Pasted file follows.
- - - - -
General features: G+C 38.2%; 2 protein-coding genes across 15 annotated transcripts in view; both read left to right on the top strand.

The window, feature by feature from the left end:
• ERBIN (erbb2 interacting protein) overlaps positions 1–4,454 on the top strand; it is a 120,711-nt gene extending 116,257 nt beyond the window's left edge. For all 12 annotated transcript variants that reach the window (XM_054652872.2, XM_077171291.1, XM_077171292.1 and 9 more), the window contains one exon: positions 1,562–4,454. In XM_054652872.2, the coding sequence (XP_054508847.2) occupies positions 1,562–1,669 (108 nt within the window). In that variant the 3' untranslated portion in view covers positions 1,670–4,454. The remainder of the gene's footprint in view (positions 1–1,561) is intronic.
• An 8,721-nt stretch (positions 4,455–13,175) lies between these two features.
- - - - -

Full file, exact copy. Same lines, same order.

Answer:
General features: G+C 38.2%; 2 protein-coding genes across 15 annotated transcripts in view; both read left to right on the top strand.

The window, feature by feature from the left end:
• ERBIN (erbb2 interacting protein) overlaps positions 1–4,454 on the top strand; it is a 120,711-nt gene extending 116,257 nt beyond the window's left edge. For all 12 annotated transcript variants that reach the window (XM_054652872.2, XM_077171291.1, XM_077171292.1 and 9 more), the window contains one exon: positions 1,562–4,454. In XM_054652872.2, the coding sequence (XP_054508847.2) occupies positions 1,562–1,669 (108 nt within the window). In that variant the 3' untranslated portion in view covers positions 1,670–4,454. The remainder of the gene's footprint in view (positions 1–1,561) is intronic.
• An 8,721-nt stretch (positions 4,455–13,175) lies between these two features.